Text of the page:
• What evidence of capacity will the courts look at?
  • The role of the statutory will regime when testamentary capacity is lacking
  • Recent cases including Greer v Greer [2021]QCA 143; Estate Rofe [2021] NSWSC 257; Chant v Curcuruto [2021] NSWSC 751; Gooley v Gooley [2021] NSWSC 56

Session 3: Double Trouble? The Perils and Pitfalls of Mutual Wills

The benefits of mutual wills can be significant, but in practice mutual wills have their problems and limitations in terms of drafting, enforcement and family impact. This session will examine those issues and provide guidance to practitioners in how to navigate and minimise the risks, including:

  • In what circumstances should mutual wills be considered?
  • A deep dive into the advantages and disadvantages
  • How binding are mutual wills?
  • Can one party change or revoke their mutual will without the consent of the other party?
  • Who can bring an enforcement action against the will-maker and at what stage?
  • What are the consequences of a surviving party dealing or reducing the assets referred to in a mutual will?
  • Alternative options for protecting assets and ensuring disposal intentions are met
  • Can a mutual will defeat a family provision claim? Stanford v Stanford [2021] NSWSC 1469
  • Do practitioners have a conflict of interest in drafting mutual wills for both parties?
  • Drafting tips for mutual will provisions
  • Recent cases, including Forster v Forster [2022] QSC 30
 THE FACULTY

Katelin Whitley LLM, MFMH, Principal, Bestic Law, Sydney, NSW (Chair)

Bryan Mitchell, Principal, Mitchells Solicitors, Brisbane. Qld

Margaret Arthur, Special Counsel, Accredited Specialist in Succession Law, Hopgood Ganim, Brisbane, QLD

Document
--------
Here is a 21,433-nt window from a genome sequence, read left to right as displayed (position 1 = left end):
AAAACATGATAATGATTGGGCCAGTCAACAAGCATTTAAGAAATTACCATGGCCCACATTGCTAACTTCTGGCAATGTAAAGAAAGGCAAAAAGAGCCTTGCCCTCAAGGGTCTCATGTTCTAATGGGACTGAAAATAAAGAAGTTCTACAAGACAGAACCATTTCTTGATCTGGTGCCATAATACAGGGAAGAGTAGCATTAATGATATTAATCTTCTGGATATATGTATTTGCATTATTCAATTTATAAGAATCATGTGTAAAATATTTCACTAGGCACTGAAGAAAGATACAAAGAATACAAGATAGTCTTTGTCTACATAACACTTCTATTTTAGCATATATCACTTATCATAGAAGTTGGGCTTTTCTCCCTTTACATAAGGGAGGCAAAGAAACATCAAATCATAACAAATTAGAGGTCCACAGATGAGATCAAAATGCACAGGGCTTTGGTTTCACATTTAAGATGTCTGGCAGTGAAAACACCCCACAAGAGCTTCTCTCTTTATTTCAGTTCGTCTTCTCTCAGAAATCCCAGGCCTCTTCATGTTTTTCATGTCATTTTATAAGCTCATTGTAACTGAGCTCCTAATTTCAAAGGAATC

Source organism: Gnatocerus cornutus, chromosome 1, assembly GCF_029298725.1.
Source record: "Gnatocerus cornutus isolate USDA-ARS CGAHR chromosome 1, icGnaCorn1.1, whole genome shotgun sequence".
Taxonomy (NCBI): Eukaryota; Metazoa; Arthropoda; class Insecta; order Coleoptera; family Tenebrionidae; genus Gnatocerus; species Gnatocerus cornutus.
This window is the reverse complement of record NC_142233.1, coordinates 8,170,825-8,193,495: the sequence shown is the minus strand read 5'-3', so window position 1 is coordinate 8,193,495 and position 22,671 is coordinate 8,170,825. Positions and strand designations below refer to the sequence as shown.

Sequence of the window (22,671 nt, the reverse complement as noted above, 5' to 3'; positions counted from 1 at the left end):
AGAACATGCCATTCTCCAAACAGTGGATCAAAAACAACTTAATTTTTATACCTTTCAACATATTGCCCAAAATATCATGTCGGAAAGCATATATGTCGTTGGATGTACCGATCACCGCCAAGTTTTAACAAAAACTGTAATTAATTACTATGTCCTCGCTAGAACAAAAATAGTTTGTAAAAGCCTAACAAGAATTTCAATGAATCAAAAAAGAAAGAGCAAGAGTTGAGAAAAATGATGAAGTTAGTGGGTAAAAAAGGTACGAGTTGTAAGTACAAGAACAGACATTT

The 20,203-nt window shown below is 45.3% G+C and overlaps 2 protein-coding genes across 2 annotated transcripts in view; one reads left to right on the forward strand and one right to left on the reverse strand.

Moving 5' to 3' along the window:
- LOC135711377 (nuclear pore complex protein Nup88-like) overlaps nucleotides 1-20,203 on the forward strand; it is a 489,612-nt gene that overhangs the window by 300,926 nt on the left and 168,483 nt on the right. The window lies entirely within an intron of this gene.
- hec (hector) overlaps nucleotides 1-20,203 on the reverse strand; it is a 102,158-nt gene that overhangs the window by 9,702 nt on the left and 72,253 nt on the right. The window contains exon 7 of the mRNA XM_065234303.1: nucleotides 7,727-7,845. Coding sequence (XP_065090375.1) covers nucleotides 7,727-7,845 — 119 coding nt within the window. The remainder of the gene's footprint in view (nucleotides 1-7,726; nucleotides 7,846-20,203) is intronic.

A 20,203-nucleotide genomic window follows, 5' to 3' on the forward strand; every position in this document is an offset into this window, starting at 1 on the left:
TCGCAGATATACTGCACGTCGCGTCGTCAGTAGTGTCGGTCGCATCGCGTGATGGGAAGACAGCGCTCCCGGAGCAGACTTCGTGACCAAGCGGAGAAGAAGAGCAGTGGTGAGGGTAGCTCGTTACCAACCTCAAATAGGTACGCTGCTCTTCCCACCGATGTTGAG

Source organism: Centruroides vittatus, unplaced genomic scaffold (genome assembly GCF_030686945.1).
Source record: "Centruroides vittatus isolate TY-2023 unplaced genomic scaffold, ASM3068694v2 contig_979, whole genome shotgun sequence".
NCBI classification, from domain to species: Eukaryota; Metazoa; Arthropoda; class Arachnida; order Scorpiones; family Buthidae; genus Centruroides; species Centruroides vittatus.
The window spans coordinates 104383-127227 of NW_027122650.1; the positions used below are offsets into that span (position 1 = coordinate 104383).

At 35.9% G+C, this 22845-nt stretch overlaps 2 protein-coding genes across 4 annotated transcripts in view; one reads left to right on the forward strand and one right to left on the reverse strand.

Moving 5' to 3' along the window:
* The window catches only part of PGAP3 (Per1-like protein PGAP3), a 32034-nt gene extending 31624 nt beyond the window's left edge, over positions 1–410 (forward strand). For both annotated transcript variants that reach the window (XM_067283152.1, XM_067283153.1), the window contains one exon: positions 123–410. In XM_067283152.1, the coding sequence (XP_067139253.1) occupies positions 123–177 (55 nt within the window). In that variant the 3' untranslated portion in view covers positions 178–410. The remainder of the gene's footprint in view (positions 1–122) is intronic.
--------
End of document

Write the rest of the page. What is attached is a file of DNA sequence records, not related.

Justine Taylor, Principal Director, Uther Webster & Evans, Sydney, NSW

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 FEEDBACK FROM PREVIOUS ONLINE CONFERENCES
  • It was just like being at a well run conference but in many ways better. 
  • This option is of great assistance to country practitioners.
  • The live online conference format worked well and made the speakers more engaging than a recording.
  • Our team used the boardroom.  We could talk and discuss the presentation without feeling we were imposing on others and you could submit a question, which we did.  All from the comfort of our own office.
  • The conference was well organised and the email links very useful.
CPD CERTIFICATE

Delegates registered to attend the LIVE event will receive a CPD certificate for attendance.  Lawyers can claim up to 2.5 CPD units/points (substantive law).

EARLY BIRD REGISTRATION

If you register and pay by 30 September 2022 you will pay only $495 – a saving of $55 off the full price conference registration fee of $550.

 ENQUIRIES/ASSISTANCE
If you need assistance or have an enquiry, please do not hesitate to contact our Event Coordinator, Hayley Williams–Cameron on (03) 8601 7730 or email: hayley@tved.net.au



© Television Education Network Pty Ltd 2022

Product Code: OSLOCT22
 Price:   $495.00 (Inclusive of GST)